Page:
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Top five tips for advisers looking to sell their business

  • 15/05/2012
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Top five tips for advisers looking to sell their business
Advisory firms have just over six months until the Retail Distribution Review (RDR) kicks in and it is widely expected that a significant chunk of the advisory community will sell up and head for the sunset (or a retirement home) before then.

According to Bob Hollis, managing director of Hollis Gore, a company that specialises in preparing companies for sale, it takes about six months to get a company in tip-top condition and ready for sale.

This means advisers looking to sell up should start preparing their company now. 

So what should they do? Hollis explains that tying up loose ends and making a business straightforward is essential.

“When looking to appeal to potential sellers, owners need to ensure that their business is simple and completely transparent,” he says.

Hollis provides five ways in which owners can get the best price for their business:

1) Make informal relationships formal

Ensure that contracts are drawn up around any informal relationships. These might be referral relationships with accountants or solicitors. If the referral relationship is based on friendship, an owner leaving can mean work dries up. Buyers will want to know they will have a continued supply of work in this way. Where official contracts with suppliers have expired they need to be reinstated.

2) Tidy up staff contracts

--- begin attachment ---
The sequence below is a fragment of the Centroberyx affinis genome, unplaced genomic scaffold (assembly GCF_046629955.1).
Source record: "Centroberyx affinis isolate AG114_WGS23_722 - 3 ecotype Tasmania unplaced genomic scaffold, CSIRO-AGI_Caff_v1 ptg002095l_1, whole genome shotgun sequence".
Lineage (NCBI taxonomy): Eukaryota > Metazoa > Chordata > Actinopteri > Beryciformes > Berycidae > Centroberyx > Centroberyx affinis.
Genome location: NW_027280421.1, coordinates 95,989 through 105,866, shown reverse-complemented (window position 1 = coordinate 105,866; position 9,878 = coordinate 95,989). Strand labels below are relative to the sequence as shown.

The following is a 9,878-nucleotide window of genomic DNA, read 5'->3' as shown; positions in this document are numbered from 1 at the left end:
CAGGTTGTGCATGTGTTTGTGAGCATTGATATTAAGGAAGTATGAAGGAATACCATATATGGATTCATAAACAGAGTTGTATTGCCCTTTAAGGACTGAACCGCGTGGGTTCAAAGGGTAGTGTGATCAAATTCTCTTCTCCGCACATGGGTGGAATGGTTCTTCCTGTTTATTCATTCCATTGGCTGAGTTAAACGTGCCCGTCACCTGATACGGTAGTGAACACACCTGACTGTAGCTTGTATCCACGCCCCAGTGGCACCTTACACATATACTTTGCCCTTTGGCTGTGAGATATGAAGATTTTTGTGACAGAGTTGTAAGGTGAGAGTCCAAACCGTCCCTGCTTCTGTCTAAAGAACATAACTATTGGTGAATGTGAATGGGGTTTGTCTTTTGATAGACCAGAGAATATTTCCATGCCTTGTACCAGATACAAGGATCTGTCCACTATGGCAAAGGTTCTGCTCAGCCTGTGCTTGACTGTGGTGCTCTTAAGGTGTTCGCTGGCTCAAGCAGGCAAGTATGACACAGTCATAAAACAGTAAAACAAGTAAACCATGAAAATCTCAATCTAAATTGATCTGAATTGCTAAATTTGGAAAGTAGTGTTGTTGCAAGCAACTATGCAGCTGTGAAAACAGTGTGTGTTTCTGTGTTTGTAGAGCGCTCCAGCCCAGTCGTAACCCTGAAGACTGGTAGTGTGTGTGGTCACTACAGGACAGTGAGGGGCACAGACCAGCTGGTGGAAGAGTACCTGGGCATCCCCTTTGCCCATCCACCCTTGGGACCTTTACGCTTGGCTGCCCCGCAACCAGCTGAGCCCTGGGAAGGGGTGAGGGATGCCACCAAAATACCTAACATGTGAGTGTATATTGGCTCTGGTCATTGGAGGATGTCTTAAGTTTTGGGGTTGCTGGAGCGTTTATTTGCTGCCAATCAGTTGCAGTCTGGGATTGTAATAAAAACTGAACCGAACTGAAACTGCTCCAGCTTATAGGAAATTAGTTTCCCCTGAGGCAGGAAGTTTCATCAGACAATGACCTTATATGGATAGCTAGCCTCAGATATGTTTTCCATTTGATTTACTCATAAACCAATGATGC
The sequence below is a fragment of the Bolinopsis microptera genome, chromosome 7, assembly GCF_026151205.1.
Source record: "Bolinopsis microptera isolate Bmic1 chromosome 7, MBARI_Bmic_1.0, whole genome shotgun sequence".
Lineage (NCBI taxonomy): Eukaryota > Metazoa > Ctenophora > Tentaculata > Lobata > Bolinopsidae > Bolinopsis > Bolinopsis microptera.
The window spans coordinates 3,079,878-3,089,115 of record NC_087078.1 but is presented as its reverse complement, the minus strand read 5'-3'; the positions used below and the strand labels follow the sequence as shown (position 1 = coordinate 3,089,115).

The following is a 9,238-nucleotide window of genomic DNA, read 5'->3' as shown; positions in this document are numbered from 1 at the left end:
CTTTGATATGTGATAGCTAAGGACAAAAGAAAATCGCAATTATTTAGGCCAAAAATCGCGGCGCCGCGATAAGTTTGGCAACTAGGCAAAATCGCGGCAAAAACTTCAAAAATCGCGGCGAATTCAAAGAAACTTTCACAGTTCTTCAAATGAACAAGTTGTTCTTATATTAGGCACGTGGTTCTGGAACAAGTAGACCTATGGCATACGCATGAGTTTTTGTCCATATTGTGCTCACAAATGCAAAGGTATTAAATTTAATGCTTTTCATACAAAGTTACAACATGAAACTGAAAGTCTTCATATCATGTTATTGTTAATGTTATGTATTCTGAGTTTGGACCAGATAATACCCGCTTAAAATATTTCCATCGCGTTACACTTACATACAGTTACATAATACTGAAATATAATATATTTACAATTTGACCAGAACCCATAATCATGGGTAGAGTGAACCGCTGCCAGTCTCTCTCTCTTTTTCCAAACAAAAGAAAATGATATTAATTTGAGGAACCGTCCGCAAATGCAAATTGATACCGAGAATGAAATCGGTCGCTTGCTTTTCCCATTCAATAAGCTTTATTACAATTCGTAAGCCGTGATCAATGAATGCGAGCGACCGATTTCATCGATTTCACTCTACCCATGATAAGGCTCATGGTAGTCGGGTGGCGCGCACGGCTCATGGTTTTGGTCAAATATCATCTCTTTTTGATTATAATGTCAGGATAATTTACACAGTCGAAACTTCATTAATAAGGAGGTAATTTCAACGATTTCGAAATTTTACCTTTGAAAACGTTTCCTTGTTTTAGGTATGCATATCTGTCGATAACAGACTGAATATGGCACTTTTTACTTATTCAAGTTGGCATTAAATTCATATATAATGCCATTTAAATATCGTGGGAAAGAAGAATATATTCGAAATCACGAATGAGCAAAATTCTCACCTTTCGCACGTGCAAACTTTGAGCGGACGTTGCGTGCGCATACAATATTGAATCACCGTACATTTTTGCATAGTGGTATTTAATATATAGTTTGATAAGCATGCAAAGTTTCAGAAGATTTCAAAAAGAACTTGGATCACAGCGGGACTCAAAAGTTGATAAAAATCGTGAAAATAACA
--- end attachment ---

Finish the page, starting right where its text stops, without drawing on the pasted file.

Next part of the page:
Similarly staff contracts need to be formalised, job descriptions must be brought up to date to account for new responsibilities or promotions. New owners that don’t know the staff personally will want to know who to approach when they need a job done.

3) Sort out grievances or disputes

Historical issues such as staff grievances or disputes must be dealt with and finalised, even if this costs money. Issues like these make a small company unattractive to owners.

4) Focus on succession planning

Buyers will be keen to know that directors, where they are going to stay on, have signed service agreements in which they have committed to remain with the company in the short term. Losing the sort of business knowledge held by the directors of a company can cause irreparable damage.

One area that is particularly important for IFAs is ‘succession planning’ where an owner, who might have built a business up around his own name, must ensure that he is effectively replaced. “An owner that works a day a week is easily replaced, an owner that works six days a week is not,” says Hollis.

5) Put financial agreements in order

Similarly financial agreements will need to be tidied up. The company should look to pay loans off where possible, or clear bank debenture’s where they can. A bank debenture remains on a company’s books once a loan has been paid off until the company writes and requests that it is removed.


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